Weaving together behind the scenes production footage and VHS distorted performances, Josh Yates’ music video for Premeir Jones’ Run takes us on a glitch infected ride into delusive fever dreams. Josh tells DN how he drew on his experimental and documentary background for Run’s discontinuity structure and why production accidents – such as your artist fully stacking it on a BMX – should be whole-heartedly embraced.
How did your collaboration with Premeir Jones and subsequently the film’s concept develop?
Preme reached out to me following the release of his 2016 Roses EP. This song stood out because of its unique structure showcasing Preme’s vocal range and ability to seamlessly transition between flows. It was my first time hearing Tange Lomax. She’s dope.
There was a lot of trust throughout the creative process. I hear too many horror stories from rising artists who work with non-communicative directors that take their money, don’t share clips during the editing process, and deliver lackluster videos. Hip-hop is the only avant-garde form that has ever resonated with me, so I tried to approach this music video with the same sort of attentiveness and dedication that I would with any other moving image media.
Our goal was to craft a hallucinatory ebb and flow while prioritizing musical form over narrative form.
We made this without any real budget. It only exists because a small group of people came together and contributed their time and resources to support a vision they could get behind. Our goal was to craft a hallucinatory ebb and flow while prioritizing musical form over narrative form. Ideally, the image/sound relations function as a connective tissue allowing for a sort of multi-temporality. Right now we live in a world in which sensible narratives fail to render, so I don’t have much interest in creating work that resolves its own conflicts.
Run occupies a mixed documentary/music video space, what informed that hybrid structure?
Outside of music video, my work drifts between documentary and experimental non-fiction. I think it’s important to document the behind-the-scenes production process because we need records of how we spent our time. We all die. There’s a keepsake value. Sometimes you capture things that reconfigure the creative approach and filter into the final product, which in this case was Preme eating shit on the BMX bike. That visual was so disorienting. Structurally it was used to contextualize the delirium present throughout the video’s midsection — and again at the end to snap out of it. We were all thankful he wasn’t seriously injured.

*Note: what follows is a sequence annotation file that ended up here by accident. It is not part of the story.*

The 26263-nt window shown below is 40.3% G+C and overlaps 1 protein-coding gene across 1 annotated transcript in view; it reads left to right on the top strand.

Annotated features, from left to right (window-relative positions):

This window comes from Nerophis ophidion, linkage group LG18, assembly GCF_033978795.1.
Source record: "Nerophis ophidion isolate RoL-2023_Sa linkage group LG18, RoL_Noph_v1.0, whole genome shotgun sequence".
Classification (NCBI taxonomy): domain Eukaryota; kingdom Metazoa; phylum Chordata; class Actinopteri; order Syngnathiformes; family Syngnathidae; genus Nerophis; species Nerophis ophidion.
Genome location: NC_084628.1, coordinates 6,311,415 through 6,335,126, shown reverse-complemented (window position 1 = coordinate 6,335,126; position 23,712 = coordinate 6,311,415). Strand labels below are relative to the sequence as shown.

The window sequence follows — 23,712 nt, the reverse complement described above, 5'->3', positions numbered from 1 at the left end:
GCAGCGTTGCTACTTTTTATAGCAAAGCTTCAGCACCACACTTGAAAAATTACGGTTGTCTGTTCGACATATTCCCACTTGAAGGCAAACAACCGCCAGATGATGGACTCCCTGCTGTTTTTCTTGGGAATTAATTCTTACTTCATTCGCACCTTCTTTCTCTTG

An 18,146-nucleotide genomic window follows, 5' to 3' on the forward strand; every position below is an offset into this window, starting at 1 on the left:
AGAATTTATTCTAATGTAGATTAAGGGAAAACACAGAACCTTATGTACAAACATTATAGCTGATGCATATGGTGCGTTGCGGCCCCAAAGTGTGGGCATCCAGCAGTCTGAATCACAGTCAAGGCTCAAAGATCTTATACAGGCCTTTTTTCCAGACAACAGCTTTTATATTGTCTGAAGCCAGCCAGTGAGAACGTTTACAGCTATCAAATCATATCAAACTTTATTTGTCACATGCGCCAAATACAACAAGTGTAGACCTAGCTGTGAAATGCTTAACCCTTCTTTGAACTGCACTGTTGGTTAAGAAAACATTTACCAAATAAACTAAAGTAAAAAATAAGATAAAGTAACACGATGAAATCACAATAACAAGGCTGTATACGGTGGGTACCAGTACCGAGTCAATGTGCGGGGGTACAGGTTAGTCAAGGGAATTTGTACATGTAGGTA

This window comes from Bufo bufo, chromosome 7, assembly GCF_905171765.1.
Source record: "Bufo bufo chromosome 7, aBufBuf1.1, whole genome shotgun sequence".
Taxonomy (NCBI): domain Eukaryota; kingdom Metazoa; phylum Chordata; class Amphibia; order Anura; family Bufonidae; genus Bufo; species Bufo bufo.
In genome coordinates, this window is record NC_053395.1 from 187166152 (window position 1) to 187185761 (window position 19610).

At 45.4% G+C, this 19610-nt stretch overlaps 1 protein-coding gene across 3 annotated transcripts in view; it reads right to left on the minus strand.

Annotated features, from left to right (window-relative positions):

Documentary is often described as the creative treatment of actuality and I think music video provides an apparatus to explore musical irreality. The potential ways in which the two modes can intersect are exciting, especially in the age of pervading screen culture and digital democratization. Some people need non-fiction context to effectively engage with and appreciate hip-hop music, so I think this convergence is necessary.
What kit did you use to light and shoot the various locations?
Derek Donovan oversaw cinematography duties on this project. Amir Naeem operated the drone and Deon Seng documented the shoot. Jeff Simpson and Carl Lechner captured unusual tracking shots by using a skateboard. The only time we used lights was during Tange’s section in the tunnel. Red LED strips were placed in her lap. For the Snorricam sequence we shot RAW on the Black Magic Pocket Cinema Camera and pulled down the sky in post. Everything else was shot on the Sony a7S II using natural light. The goal was to place bodies-in-motion within locations that featured distinct lighting and architecture.
What additional steps were needed in post to realise the tone and aesthetic of RUN?
We wanted to explore an accelerated audiovisual aesthetic and emphasize the color red.
The tone of the track weaves fluid and staccato rhythms, which we wanted to visualize through a constellation of imagery in which moments are dislocated and perpetually in flux. Critical feedback from Ricardo and the rest of the team was crucial throughout the post-production process. I broke the Morph Cut transition in Adobe Premiere Pro to create a majority of the glitch sequences.
My friend O.K. Keyes recently introduced me to tape-based distortion techniques, which I also explored heavily in this edit. It’s a hands-on approach, kinda like an RCA wrestling match. Occasionally I will beat my VCR with a rubber mallet. There seems to be an increasingly popular but often poorly executed analog aesthetic in contemporary music video culture, so moving forward I’m particularly interested in collaborating with artists who are interested in exploring VHS in non-gimmicky ways.
What do you have coming up next?
I’m currently developing a new music video with an artist based in Chicago. I’ve also been finalizing the edits on my first narrative short The Dying of the Deads. It’s an adaptation of a short story written by Jeff Jackson and can be read here.